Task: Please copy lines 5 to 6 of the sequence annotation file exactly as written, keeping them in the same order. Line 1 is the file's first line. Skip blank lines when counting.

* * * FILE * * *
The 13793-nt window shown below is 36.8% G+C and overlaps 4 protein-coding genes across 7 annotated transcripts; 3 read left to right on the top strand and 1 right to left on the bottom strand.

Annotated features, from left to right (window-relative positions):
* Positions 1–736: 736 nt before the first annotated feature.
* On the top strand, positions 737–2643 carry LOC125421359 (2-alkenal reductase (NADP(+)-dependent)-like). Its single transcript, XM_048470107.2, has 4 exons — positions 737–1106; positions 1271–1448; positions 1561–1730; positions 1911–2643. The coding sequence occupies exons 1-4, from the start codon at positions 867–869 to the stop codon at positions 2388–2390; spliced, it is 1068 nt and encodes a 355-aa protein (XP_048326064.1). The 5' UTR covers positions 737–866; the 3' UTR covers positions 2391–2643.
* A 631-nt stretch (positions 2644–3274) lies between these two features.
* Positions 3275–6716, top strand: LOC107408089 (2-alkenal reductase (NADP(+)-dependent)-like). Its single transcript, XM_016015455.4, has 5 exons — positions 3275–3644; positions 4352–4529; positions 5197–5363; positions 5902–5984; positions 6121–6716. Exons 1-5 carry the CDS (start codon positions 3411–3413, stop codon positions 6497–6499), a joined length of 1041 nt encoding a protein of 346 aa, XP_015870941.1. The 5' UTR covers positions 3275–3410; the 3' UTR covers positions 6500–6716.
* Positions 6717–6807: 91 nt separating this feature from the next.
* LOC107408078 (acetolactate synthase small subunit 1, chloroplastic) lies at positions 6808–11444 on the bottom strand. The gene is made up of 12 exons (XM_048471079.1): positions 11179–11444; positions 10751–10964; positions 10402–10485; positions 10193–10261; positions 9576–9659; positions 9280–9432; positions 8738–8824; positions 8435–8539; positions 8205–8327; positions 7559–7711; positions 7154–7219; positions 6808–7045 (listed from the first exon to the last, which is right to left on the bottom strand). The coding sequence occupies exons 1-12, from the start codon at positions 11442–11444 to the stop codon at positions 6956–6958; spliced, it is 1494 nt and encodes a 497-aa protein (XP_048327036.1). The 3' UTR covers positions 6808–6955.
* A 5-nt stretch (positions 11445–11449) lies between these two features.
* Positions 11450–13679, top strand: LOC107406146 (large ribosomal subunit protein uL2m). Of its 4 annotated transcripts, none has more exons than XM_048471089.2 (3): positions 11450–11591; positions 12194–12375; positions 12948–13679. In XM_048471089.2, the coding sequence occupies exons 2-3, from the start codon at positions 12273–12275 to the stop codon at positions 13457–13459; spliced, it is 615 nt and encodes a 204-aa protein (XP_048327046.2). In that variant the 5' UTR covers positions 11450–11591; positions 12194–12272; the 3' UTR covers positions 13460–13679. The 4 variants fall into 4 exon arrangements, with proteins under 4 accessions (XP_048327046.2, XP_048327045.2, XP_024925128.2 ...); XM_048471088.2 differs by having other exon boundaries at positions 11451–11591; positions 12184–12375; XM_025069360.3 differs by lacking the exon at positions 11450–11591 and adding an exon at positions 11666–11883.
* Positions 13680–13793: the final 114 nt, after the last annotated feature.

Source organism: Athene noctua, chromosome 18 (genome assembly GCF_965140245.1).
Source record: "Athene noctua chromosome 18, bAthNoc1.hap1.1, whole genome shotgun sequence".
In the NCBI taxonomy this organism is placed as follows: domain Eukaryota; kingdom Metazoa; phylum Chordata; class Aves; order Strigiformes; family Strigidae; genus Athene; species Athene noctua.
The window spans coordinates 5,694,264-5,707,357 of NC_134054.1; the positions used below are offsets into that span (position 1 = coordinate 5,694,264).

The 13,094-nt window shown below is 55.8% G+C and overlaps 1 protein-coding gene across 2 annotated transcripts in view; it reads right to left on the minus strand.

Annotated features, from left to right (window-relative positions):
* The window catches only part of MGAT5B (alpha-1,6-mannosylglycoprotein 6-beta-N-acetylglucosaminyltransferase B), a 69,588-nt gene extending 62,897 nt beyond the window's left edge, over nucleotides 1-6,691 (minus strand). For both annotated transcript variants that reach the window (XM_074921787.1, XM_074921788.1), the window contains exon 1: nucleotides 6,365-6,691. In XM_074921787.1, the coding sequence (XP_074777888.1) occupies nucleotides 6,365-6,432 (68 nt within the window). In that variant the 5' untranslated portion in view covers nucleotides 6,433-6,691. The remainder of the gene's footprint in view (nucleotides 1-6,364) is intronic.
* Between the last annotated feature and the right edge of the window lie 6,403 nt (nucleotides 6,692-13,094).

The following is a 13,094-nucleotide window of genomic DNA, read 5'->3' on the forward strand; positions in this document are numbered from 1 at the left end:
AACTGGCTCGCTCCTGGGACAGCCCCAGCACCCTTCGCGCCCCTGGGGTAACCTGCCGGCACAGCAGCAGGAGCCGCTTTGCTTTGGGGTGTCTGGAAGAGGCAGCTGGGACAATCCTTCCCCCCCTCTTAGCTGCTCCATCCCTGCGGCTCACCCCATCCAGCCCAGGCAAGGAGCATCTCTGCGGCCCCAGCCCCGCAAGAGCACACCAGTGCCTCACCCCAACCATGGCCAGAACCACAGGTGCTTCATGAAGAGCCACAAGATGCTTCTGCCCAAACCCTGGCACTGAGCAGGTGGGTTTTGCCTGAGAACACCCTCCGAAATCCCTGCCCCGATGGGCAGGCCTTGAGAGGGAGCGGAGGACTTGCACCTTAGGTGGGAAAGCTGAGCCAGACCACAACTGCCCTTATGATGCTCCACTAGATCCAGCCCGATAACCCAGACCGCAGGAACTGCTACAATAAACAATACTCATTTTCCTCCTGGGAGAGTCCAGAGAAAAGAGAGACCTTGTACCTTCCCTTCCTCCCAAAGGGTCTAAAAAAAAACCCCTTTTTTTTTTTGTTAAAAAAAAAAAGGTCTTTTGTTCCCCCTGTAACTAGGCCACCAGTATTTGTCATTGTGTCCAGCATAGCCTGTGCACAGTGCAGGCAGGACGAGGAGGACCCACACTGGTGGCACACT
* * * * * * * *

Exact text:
* A 631-nt stretch (positions 2644–3274) lies between these two features.
* Positions 3275–6716, top strand: LOC107408089 (2-alkenal reductase (NADP(+)-dependent)-like). Its single transcript, XM_016015455.4, has 5 exons — positions 3275–3644; positions 4352–4529; positions 5197–5363; positions 5902–5984; positions 6121–6716. Exons 1-5 carry the CDS (start codon positions 3411–3413, stop codon positions 6497–6499), a joined length of 1041 nt encoding a protein of 346 aa, XP_015870941.1. The 5' UTR covers positions 3275–3410; the 3' UTR covers positions 6500–6716.